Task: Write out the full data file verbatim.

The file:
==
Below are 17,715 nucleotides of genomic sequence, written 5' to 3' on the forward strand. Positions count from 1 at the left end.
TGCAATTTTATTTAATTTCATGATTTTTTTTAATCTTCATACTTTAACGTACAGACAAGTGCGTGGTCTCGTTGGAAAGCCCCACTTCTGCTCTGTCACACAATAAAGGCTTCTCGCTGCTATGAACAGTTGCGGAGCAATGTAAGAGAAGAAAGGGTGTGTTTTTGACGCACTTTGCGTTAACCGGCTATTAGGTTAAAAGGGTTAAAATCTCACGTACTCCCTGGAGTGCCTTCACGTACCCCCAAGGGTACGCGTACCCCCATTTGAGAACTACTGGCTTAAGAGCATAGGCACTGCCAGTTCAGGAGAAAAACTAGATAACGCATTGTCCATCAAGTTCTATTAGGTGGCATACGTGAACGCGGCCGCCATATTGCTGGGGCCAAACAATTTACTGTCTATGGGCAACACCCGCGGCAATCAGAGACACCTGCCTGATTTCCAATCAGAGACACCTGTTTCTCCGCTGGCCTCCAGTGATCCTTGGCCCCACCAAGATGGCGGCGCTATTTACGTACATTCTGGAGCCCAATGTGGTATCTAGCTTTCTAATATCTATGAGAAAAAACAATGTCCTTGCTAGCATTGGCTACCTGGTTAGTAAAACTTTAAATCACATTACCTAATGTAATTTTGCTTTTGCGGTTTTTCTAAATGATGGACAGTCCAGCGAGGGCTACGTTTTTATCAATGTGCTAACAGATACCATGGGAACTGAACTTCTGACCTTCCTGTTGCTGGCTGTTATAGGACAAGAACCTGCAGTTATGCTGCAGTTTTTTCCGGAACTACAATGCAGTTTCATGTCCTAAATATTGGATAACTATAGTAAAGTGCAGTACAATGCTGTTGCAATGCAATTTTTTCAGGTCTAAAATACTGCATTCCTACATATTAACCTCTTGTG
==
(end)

Below are 17,715 nucleotides of genomic sequence, written 5' to 3' on the forward strand. Positions count from 1 at the left end.
TGCAATTTTATTTAATTTCATGATTTTTTTTAATCTTCATACTTTAACGTACAGACAAGTGCGTGGTCTCGTTGGAAAGCCCCACTTCTGCTCTGTCACACAATAAAGGCTTCTCGCTGCTATGAACAGTTGCGGAGCAATGTAAGAGAAGAAAGGGTGTGTTTTTGACGCACTTTGCGTTAACCGGCTATTAGGTTAAAAGGGTTAAAATCTCACGTACTCCCTGGAGTGCCTTCACGTACCCCCAAGGGTACGCGTACCCCCATTTGAGAACTACTGGCTTAAGAGCATAGGCACTGCCAGTTCAGGAGAAAAACTAGATAACGCATTGTCCATCAAGTTCTATTAGGTGGCATACGTGAACGCGGCCGCCATATTGCTGGGGCCAAACAATTTACTGTCTATGGGCAACACCCGCGGCAATCAGAGACACCTGCCTGATTTCCAATCAGAGACACCTGTTTCTCCGCTGGCCTCCAGTGATCCTTGGCCCCACCAAGATGGCGGCGCTATTTACGTACATTCTGGAGCCCAATGTGGTATCTAGCTTTCTAATATCTATGAGAAAAAACAATGTCCTTGCTAGCATTGGCTACCTGGTTAGTAAAACTTTAAATCACATTACCTAATGTAATTTTGCTTTTGCGGTTTTTCTAAATGATGGACAGTCCAGCGAGGGCTACGTTTTTATCAATGTGCTAACAGATACCATGGGAACTGAACTTCTGACCTTCCTGTTGCTGGCTGTTATAGGACAAGAACCTGCAGTTATGCTGCAGTTTTTTCCGGAACTACAATGCAGTTTCATGTCCTAAATATTGGATAACTATAGTAAAGTGCAGTACAATGCTGTTGCAATGCAATTTTTTCAGGTCTAAAATACTGCATTCCTACATATTAACCTCTTGTG